Zola, I don’t want to argue with you, and that is why I’ve ignored some of your statements which I know are aimed at me. I would like this nonsense to stop. i enjoy a harmonious atmosphere and that’s why I find humor in most situations. Try it, you might like it. I hope we can put all of the past behind us and move on. I’ve done my very best to avoid mentioning Nadal, except when it’s unavoidable, e.g., the draw, who’ll win on his side or who’ll be beaten by him.

BTW, what prompted your Tarzan statement? I can’t think of anything I’ve said to bring this about. I’ll now read the link you provided. You know calling him Tarzan, if you really want to look at it objectively, is good. Tarzan was a very powerful character who excelled at everything he did.


Von Says:

Latent:

You’re looking for a rise out of me, nipping on my heels on my posts? GROW UP. You seem starved for attention and are throwing terrible-twos tantrums. How much fun do you derive from kissing the grizzly butt — is it fun? Anyway, I can see through your ploy to try to annoy me, but you’re not going to succeed, I’m waaay ahead of you. You can stand on your head from now until doomsday, I won’t answer you again. This is too childish for me. Ta, ta.


Latent Talent Says:

Zola -

That “Tarzan” reaction is 1 of the most-memorable on-court/on-field celebrations I have ever seen in any sport in the past 40years. Anyone who criticizes Nadal for that, knows nothing about tennis/ any sport for that matter. If you follow what happens on tennis-x on a regular basis, you would realise that you are arguing with someone who cannot see beyond “looks” / authoritarian virtues like fanatic patriotism. Both of which deserve no place in sport at its highest level.

On another note, dont worry about Nadal. He is best-placed to be the King of the Queens.


Latent Talent Says:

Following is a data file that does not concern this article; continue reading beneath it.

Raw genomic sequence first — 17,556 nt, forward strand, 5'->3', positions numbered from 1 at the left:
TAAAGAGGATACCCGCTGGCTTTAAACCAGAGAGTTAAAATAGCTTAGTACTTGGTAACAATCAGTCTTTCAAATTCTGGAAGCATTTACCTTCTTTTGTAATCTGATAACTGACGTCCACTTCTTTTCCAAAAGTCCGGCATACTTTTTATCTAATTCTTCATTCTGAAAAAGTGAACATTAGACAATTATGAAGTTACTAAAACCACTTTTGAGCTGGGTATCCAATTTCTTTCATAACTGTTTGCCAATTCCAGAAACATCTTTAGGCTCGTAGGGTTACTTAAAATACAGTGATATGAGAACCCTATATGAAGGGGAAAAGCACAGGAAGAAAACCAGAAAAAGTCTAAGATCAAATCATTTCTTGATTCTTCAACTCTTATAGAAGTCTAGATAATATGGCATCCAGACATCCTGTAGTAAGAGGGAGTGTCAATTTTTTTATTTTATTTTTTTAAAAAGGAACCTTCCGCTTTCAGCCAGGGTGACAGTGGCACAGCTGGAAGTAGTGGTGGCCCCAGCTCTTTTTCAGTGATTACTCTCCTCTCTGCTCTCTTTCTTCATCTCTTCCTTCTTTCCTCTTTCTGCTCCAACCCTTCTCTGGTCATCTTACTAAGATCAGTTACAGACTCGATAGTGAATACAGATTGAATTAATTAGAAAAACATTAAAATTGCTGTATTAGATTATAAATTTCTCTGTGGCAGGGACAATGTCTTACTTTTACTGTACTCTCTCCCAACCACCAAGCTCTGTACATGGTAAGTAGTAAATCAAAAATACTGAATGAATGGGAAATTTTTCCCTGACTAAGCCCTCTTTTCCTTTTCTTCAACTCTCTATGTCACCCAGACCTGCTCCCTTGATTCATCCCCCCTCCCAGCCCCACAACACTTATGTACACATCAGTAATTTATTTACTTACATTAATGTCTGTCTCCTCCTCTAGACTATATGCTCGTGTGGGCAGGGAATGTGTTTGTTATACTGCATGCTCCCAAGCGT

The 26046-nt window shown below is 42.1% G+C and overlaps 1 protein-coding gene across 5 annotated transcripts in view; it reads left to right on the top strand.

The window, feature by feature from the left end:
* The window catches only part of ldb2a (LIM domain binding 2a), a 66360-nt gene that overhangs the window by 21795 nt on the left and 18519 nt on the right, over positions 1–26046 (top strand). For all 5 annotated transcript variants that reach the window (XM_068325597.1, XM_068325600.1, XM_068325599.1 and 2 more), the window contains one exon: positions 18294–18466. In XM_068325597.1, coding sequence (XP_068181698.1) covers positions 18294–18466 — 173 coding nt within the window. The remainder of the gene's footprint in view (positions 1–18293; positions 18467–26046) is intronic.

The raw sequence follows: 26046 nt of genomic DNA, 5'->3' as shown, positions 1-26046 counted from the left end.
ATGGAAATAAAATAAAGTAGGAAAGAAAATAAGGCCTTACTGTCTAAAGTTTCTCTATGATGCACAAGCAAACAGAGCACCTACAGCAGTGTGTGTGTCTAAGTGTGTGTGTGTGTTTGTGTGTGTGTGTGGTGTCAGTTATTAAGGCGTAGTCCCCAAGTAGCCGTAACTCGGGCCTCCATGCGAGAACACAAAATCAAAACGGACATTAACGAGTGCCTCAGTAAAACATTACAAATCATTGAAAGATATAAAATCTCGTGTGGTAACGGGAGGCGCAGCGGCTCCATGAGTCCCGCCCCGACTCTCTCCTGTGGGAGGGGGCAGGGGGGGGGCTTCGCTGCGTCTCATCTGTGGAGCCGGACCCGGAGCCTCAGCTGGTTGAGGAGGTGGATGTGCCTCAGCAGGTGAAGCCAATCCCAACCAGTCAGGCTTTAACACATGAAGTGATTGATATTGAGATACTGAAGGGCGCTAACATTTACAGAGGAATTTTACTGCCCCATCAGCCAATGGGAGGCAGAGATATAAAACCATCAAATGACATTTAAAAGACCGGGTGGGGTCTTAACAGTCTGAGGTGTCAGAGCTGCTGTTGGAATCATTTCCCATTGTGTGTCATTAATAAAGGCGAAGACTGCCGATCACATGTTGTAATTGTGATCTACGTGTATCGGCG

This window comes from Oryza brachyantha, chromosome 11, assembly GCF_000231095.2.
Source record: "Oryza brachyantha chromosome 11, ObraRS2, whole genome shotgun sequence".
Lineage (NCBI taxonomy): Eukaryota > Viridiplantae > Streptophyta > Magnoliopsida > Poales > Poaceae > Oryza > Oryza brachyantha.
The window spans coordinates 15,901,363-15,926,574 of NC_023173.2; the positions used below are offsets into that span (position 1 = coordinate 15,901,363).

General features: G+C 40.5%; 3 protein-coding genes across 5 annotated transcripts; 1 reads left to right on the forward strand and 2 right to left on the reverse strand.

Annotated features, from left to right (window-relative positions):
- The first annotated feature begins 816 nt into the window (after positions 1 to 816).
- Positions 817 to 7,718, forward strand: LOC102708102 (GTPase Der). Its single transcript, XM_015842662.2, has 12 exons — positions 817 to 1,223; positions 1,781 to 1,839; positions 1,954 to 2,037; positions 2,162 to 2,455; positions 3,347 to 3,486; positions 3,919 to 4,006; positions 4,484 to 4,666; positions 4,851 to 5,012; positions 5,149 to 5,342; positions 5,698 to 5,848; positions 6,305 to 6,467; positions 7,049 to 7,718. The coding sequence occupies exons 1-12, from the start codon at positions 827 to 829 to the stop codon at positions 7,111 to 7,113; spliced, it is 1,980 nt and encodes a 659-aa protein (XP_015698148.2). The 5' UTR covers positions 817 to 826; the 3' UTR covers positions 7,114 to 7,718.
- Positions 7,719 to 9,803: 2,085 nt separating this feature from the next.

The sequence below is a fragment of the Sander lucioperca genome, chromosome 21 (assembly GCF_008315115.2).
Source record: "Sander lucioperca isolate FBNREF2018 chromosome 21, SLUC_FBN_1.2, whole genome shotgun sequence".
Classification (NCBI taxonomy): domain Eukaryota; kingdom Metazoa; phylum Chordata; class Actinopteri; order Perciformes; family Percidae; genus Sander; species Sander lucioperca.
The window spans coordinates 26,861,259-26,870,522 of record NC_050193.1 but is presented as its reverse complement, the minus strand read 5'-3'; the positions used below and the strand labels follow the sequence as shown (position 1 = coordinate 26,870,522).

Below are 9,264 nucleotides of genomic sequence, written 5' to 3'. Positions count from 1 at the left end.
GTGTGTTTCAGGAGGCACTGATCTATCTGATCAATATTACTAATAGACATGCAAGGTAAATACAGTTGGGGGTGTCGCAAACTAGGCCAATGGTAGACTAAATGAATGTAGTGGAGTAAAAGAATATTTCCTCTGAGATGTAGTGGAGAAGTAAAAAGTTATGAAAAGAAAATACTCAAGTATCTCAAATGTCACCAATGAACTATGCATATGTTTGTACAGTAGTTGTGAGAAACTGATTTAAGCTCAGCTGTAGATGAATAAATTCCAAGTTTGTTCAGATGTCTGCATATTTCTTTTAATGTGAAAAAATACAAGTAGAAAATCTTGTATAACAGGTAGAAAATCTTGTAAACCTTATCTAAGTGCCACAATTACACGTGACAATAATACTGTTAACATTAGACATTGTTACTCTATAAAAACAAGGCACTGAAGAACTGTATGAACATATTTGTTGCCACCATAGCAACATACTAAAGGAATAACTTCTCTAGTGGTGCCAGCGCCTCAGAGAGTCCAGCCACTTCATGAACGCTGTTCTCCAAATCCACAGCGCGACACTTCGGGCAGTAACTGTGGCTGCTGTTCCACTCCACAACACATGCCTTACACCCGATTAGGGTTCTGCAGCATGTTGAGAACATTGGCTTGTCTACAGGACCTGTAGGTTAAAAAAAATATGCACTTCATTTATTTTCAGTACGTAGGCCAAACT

Ofcourse you wont. Caught red-handed, are you? All your posts have only one-theme and that is Andy-Roddick/american butt kissing. Do yourself a favor and stop preaching others about integrity when you are so obviously devoid of it, yourself.

David Ferrer is an IF on clay, yeah right! and Roddick is a living-legend on the dirt? Keep Dreaming. Just dont force those irrational and spiteful thoughts as innocuous wishings. You will NOT hesitate to tear down any player, if you think that will elevate Roddick. And you talk about integrity! Mother of all ironies!


Latent Talent Says:

Last but not the least, Roddick would be ashamed to have a stupid fan like you whose only job is to defame other professional players. The day you stop insulting other players, you can demand others to respect Roddick and proclaim your integrity.

Even he will laugh at you if you tell him he is a better player than Ferrer on Clay.


Von Says:

Well, Zola, you’ve achieved your desired result — digging up touble. There wasn’t one single post of mine on this thread that should have prompted your statement to me. Your link shows my mention of the tarzan behaviour was over 7 weeks ago, and that was in response to your many, many comments berating Roddick, which you have craftily omitted. What pleasure do you derive from this nonsense? You seem to thrive on this stuff.
______________